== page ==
A regular on the Dean's List at Moravian, Smith is a member of Omicron Delta Kappa (national honor society) and received their award for Moravian College's "Unsung Hero," and the Sophomore "Rising Star."
Smith is a member of Sigma Tau Delta (English honor society), Phi Sigma Iota (foreign language honor society). She served as president of Phi Eta Sigma (national leadership honor society ) and as secretary of Kappa Delta Pi (educational honor society).
While at Moravian, Smith worked with The Learning Connection Mentoring Program - serving as a mentor for a local elementary school students. She served as president and treasurer of the Zinzendorf Literary Society, Student Academic Advisor, Manuscript Literary Magazine board member, Comenian newspaper staff, IMPACT campus programming board, and Emerging Leaders Program.
Smith was a student teacher at a number of Bethlehem schools. During the spring, she taught 7th grade Developmental Reading and English Language Arts at Northeast Middle School and she taught 9th grade Honors and Applied English at Freedom High School. Previously, she worked with students at Liberty High School and Moravian Academy.
Smith is the fourth Moravian student in the last four years to win a prestigious Fulbright. Last year, Courtney Rice, a German major from the class of 2001, received a Fulbright Scholarship and served a year teaching English at a German middle school in the town of Oberschönau in Sachsen (Saxony). She continued her research on the history of 18th and 19th century Moravian education.
Daniel Byrne, a German and history graduate from the class of 2000, received a Fulbright Scholarship in 2000 and served as a "pädagogischer assistant" teaching history at a high school that prepares students for university studies. Byrne also conducted research on postwar author Heinrich Böll.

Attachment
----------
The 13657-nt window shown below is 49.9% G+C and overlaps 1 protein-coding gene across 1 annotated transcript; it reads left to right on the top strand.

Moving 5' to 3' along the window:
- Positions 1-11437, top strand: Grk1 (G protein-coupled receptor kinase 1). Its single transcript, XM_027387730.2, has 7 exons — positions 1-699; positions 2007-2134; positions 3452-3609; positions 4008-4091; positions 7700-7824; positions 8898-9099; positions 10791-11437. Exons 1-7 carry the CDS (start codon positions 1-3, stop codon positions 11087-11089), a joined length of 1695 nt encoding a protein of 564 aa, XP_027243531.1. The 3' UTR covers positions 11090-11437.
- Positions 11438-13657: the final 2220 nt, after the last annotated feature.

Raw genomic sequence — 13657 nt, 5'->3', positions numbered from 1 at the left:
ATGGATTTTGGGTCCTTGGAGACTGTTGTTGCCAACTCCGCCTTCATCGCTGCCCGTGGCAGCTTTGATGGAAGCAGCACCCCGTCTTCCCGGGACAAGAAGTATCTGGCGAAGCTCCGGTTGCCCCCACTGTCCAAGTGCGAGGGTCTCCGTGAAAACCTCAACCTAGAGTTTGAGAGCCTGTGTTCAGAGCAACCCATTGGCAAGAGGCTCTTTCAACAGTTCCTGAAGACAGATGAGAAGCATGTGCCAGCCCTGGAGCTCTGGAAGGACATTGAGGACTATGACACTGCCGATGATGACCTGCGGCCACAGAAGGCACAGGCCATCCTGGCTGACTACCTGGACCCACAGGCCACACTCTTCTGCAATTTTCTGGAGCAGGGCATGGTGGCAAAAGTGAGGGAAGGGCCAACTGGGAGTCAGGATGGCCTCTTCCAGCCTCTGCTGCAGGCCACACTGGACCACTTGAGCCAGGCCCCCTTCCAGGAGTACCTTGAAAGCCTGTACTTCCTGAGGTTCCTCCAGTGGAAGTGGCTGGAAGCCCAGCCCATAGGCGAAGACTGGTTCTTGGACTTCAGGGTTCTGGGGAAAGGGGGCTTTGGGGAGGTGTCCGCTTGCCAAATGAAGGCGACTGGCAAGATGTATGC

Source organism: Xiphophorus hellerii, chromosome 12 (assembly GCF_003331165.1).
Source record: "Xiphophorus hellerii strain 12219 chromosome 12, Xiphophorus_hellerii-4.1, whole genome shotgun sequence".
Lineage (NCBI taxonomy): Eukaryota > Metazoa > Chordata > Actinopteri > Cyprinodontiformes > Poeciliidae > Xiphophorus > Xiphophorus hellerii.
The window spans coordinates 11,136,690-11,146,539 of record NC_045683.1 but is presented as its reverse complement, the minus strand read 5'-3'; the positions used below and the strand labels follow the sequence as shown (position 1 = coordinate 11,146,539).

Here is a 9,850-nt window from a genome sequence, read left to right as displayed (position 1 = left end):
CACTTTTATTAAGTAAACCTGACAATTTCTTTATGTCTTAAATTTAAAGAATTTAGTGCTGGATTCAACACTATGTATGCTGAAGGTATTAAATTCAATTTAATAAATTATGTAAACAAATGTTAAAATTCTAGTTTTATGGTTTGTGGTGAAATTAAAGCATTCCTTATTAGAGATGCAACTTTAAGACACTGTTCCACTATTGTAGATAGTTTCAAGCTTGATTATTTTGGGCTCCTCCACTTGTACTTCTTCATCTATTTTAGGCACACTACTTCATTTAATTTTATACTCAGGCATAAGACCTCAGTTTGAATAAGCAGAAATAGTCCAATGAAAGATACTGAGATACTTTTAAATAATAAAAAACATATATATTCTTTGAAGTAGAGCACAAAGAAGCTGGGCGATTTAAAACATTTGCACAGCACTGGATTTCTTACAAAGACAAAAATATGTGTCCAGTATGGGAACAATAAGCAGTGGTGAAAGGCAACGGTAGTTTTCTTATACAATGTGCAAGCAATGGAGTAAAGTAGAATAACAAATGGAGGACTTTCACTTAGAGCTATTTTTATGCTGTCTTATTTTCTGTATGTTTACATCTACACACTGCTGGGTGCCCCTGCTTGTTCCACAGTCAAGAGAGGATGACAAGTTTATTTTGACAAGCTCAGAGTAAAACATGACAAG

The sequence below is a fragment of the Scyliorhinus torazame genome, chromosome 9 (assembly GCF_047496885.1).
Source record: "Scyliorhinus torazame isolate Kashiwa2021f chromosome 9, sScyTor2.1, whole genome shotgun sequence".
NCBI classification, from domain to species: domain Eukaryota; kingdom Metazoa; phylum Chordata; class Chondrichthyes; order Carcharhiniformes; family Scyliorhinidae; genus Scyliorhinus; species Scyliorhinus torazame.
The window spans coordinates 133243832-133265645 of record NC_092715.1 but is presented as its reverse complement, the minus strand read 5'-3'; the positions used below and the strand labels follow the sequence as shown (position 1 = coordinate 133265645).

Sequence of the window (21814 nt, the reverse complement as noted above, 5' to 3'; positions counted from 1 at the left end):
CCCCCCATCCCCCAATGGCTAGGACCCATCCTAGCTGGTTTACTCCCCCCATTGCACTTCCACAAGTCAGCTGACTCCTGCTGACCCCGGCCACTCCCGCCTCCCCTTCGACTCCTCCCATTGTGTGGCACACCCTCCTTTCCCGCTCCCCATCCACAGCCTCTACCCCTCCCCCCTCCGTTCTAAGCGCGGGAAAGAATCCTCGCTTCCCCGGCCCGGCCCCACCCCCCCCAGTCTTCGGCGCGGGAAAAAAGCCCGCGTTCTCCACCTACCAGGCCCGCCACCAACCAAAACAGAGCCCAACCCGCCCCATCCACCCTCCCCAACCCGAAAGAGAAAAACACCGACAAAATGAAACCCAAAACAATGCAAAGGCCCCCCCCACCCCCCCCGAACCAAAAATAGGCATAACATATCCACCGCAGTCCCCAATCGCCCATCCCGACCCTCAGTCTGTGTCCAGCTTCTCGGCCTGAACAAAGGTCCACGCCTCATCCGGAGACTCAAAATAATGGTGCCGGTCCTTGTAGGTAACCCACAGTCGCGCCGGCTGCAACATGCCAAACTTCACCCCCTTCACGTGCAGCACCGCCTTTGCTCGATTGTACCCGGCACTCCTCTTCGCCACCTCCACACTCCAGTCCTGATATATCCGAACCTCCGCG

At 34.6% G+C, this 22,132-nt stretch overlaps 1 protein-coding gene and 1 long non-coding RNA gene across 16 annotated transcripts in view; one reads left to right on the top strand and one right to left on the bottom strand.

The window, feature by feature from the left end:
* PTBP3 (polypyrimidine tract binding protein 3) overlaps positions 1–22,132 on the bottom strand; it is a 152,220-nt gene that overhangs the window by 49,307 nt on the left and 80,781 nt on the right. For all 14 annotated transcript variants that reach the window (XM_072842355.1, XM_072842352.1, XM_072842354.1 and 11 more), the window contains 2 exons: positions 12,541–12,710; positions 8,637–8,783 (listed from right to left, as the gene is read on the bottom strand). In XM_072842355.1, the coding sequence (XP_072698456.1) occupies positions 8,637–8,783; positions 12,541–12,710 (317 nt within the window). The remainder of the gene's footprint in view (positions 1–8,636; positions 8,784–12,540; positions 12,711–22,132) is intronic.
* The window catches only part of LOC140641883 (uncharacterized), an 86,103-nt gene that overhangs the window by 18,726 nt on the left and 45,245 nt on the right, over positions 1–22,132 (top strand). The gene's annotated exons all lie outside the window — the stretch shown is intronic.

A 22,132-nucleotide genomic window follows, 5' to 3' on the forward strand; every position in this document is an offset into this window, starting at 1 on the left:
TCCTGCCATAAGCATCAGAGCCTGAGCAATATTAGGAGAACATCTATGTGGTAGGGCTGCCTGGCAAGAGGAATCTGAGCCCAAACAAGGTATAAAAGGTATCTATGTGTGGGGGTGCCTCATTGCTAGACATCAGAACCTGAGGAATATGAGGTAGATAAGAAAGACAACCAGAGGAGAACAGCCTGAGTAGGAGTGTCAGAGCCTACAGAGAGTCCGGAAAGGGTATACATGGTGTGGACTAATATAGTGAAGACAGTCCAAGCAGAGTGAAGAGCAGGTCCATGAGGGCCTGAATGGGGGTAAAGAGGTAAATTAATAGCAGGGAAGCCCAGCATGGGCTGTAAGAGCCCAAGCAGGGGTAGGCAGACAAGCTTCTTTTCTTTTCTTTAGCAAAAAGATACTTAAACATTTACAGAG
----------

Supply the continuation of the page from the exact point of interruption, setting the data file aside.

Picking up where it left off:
Marianne Zwicker, a German graduate of the class of '99, received a Fulbright in 1999 and spent a year conducting research in Berlin on the status of Germany's Gypsies following the Holocaust.
Other Fulbright recipients from Moravian include Patricia McAndrew, class of 1968, an honors history student who received the award to work with a well-known Danish ballet master. Helen Bachonin, class of 1965, received a Fulbright for study at the University of Madrid.
The U.S. Congress created the Fulbright Program in 1946, immediately after World War II, to foster mutual understanding among nations through educational and cultural exchanges. Today the Fulbright Program is the U.S. Government's premier scholarship program. It enables U.S. students, artists and other professionals to benefit from unique resources all over the world.
Each year the Fulbright Program allows Americans to study or conduct research in over 100 nations. The Institute of International Education (IIE) coordinates the activities relevant to the U.S. graduate student program and conducts an annual competition for the scholarships, most of which are for one academic year of study or research.
The Fulbright (Full Grant) provides round-trip transportation; language or orientation courses, where appropriate; tuition, in some cases; book and research allowances; and maintenance for the academic year.
The U.S. Student Program is designed to give recent B.S./B.A. graduates, masters and doctoral candidates, and young professionals and artists opportunities for personal development and international experience. Most grantees plan their own programs.
Moravian College is a private, coeducational, selective liberal arts college located in Bethlehem, Pennsylvania. Tracing its founding to 1742, it is recognized as America's sixth-oldest college. Visit the Web site at www.moravian.edu.